For information on which databases have Stretch Database enabled, see the sys.remote_data_archive_databases

or the view sys.remote_data_archive_tables to query the tables that have Stretch Database:

Base Backup and Restore with Stretch Database

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If you enable Stretch Database in your environment, you often have questions about how backup / restore routines look for those databases that have local data and also in the cloud. Well, as for backup, the process does not change anything.

Base backup with Stretch Database enabled

The backup of local data (“hot” data), that is, that are not eligible for migration yet and are stored in your local infrastructure, continue to be done normally, using BACKUP DATABASE commands and automated through jobs, along with the databases / tables that are 100% local and in the same way that you back up databases / tables that do not have the Stretch Database, including data that are eligible but have not yet been migrated at the time the backup is generated.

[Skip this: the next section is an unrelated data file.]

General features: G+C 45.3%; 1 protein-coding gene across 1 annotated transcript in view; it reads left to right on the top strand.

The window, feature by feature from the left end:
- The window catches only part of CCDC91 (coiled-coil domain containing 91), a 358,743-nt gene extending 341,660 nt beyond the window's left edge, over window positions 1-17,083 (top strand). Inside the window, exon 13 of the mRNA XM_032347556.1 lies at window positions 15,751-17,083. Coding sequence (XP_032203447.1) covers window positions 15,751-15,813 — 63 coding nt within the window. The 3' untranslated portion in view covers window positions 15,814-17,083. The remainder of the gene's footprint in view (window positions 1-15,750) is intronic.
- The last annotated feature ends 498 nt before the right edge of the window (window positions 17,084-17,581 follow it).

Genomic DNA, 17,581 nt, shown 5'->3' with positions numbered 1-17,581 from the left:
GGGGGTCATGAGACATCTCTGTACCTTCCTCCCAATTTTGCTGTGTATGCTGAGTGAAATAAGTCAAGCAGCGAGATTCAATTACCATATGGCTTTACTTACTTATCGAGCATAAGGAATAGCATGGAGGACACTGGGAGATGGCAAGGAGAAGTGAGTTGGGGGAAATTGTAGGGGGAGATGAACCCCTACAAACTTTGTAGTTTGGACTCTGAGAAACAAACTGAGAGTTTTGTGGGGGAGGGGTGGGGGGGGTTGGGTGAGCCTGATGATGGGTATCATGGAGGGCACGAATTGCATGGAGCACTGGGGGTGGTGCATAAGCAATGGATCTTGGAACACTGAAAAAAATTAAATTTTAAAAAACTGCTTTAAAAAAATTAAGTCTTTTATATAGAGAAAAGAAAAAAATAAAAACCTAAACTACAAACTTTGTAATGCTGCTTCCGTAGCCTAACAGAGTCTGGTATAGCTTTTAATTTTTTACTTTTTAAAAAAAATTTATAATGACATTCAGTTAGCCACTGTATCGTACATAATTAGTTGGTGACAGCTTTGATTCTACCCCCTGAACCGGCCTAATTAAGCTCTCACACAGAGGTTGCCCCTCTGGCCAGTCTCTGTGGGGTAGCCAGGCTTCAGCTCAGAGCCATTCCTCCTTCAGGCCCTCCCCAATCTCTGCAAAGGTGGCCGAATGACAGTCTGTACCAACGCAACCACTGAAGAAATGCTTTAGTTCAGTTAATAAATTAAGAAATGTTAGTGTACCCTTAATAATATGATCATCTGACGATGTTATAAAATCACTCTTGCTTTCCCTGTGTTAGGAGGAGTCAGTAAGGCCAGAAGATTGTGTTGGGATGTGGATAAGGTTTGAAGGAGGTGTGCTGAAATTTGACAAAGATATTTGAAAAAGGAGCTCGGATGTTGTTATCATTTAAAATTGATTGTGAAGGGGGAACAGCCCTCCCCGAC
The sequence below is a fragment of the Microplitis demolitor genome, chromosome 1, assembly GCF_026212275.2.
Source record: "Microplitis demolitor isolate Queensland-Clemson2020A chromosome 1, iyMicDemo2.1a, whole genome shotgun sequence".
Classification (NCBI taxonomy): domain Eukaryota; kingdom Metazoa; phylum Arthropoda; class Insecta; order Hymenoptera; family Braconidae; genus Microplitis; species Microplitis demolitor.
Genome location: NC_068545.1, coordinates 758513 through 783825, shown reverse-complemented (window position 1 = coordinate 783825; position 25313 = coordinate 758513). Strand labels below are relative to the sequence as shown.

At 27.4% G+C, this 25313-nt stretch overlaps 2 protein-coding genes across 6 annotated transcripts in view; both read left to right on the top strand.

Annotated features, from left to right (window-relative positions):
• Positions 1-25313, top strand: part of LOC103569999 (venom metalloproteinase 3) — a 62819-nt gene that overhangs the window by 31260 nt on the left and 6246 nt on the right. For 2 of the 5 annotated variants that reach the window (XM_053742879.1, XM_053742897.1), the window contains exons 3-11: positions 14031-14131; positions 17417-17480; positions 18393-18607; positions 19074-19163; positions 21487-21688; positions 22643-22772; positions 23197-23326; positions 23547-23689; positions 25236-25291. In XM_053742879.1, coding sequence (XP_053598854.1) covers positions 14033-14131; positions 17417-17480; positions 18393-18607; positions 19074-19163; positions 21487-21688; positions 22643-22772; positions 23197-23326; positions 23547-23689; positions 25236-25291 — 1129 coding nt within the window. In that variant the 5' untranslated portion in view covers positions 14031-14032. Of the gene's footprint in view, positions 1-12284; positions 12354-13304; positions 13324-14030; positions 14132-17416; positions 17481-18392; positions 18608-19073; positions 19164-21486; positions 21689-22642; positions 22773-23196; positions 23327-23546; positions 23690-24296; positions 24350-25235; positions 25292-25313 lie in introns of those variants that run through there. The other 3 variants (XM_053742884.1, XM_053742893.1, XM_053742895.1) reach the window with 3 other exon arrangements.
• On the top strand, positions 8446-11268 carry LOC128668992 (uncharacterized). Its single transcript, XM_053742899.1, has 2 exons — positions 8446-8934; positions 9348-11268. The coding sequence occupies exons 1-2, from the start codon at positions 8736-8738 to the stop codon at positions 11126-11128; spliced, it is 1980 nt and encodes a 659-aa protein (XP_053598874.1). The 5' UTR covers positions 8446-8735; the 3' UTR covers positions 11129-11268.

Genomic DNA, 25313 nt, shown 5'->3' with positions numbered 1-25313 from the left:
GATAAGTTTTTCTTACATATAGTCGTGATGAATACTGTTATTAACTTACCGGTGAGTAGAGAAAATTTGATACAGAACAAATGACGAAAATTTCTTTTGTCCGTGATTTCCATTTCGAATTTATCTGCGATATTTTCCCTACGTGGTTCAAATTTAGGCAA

The data that has already been migrated and is in the Microsoft cloud, is part of the Azure automatic backup routine, done every 8 hours (at least) in the Staging tables and with data retention of 7 days (point-in-time recovery ), that is, Azure already backs up the “cold” data for you.

Base restore with Stretch Database enabled

When we talk about restoring data from banks / tables that have Stretch Database enabled, the situation is a little different. If the data that needs to be restored is ineligible data, that is, the data that is in your local infrastructure (“hot” data), you will restore the data in the traditional way, using the RESTORE DATABASE command, in the same way how you restore database data without Stretch enabled.

After completing the restore process, you will need to run the command below to reestablish the connection between base and remote base in Azure: